Many markets were characterized by low inventory, but strong demand in some neighborhoods pushed prices up and led to bidding wars.

Tahoe Donner Continues Upward Price Momentum

Tahoe Donner broke all records with a median sales price this year so far of $1.3 million, inching up 13 percent over the previous year and setting a new record for this community in the hills above Truckee, where homes historically sold for less than $1 million on average.

While we saw 65 Tahoe Donner homes change hands by the end of April, on most weekends there were as little as a handful of homes to show buyers, and the vast majority sold at or over asking, on average 10 percent over asking.

Several dozen higher-end homes also saw bidding wars in which buyers were sometimes forced to waive all contingencies with their over-asking offers.  One contemporary home backing to a beautiful meadow on Bennett Flat Road sold for more than half a million over the $1,995,000 asking price in just 2 days.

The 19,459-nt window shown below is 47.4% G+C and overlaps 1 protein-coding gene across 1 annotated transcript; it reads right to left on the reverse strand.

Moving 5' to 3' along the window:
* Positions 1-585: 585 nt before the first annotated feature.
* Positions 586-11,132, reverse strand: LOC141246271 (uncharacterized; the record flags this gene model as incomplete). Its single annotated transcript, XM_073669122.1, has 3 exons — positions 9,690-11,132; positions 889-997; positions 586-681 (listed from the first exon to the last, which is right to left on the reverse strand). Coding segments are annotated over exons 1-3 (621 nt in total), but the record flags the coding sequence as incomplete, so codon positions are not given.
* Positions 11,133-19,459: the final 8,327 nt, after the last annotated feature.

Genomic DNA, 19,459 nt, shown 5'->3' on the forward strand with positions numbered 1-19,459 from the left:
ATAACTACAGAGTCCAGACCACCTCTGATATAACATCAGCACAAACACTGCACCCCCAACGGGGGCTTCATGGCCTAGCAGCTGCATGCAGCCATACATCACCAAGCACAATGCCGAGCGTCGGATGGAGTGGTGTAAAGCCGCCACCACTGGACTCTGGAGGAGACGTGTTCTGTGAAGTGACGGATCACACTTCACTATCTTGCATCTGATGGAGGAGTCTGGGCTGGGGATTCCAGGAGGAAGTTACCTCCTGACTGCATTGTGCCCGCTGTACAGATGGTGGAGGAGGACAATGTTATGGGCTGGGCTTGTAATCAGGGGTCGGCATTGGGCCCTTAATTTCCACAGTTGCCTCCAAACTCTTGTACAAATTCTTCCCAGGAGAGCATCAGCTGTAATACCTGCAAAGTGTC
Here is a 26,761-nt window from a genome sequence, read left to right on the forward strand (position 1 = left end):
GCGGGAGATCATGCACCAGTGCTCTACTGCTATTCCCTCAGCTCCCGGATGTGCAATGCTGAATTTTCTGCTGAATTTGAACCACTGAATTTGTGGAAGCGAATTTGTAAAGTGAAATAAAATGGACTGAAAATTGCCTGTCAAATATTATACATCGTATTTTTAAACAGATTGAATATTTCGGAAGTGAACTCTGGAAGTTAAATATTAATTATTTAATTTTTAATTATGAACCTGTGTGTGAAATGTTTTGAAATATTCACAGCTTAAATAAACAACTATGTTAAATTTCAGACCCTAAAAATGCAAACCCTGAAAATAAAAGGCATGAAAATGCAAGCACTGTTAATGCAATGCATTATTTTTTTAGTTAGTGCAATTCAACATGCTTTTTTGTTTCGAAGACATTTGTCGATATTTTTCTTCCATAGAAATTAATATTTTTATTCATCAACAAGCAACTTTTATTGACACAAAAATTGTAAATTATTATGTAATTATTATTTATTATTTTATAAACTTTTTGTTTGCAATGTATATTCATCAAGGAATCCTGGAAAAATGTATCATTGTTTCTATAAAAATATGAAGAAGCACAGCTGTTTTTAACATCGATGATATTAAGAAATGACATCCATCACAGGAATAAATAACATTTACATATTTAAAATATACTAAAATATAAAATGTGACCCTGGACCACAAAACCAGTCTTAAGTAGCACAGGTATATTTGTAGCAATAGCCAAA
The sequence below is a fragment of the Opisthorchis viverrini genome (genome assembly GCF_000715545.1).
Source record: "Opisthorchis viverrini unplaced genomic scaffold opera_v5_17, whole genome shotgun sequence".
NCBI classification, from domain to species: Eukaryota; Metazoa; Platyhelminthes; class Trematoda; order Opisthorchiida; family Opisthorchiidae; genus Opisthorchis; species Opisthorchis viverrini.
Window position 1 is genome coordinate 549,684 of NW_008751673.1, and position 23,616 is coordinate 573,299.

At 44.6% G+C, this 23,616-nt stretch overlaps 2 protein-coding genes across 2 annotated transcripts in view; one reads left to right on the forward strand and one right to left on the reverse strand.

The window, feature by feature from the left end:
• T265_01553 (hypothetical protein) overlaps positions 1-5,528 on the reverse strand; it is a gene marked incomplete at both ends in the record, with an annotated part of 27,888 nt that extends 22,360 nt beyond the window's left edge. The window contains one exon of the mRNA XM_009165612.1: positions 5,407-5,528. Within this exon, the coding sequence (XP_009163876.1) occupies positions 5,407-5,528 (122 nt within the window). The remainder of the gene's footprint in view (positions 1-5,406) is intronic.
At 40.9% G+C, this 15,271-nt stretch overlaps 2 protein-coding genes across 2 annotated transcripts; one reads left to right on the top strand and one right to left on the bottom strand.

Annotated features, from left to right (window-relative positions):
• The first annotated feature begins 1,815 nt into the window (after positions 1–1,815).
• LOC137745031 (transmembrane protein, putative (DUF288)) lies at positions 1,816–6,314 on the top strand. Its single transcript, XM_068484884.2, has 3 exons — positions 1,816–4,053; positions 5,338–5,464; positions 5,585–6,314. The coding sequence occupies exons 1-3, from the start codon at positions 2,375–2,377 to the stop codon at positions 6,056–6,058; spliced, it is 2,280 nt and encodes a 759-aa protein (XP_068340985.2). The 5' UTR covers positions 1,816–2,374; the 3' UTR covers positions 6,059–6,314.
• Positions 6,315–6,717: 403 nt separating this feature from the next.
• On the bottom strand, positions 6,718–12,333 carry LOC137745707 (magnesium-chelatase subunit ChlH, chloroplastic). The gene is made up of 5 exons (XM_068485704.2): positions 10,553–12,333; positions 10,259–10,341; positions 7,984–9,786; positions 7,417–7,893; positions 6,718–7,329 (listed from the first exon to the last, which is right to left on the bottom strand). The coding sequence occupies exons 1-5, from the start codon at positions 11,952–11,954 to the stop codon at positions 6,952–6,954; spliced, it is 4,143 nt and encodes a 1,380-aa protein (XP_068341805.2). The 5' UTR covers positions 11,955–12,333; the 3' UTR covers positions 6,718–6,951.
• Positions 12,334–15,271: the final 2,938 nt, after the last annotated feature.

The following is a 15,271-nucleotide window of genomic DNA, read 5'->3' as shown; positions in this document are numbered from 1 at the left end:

The sweet spot was homes priced at or under $1 million – a price point in which there were far more buyers than inventory.  It was a rough ride for realtors representing buyers, some of whom just threw in the towel on their dream of owning in Tahoe.  Agents representing sellers barely had time to put a sign in the yard before multiple buyers appeared. 

Gray's Crossing

By the end of April, six homes had sold in Gray's with median sales price of $2.75 million. Resales in some cases were fetching higher prices per square foot than new, and one farmhouse chic 4-bedroom backing to Prosser Damn Road sold for more than $950 per square foot.

 Gray's crossing real estate


Lahontan saw strong demand this Spring, but almost no inventory. Still, there were some deals to be had in Truckee’s oldest gated community, with a few homes closing below asking price.

The median sales price inched up to $4 million (up from $3.8 million last year), and the “average” price/SF was at $904. On average, homes sat on market for around 50 days, an increase over last year, where half of the Lahontan homes for sale had an accepted offer within a month.


In the Town of Truckee, which includes Glenshire, the median sales price of a home rose to $1.1M, up slightly from last year’s close of $965,000.  We saw strong demand for homes on acreage with properties in Pannoia Ranchos off Prosser Damn Road and Ponderosa Ranch, south of Sierra Meadows fetching prices well north of $2 million.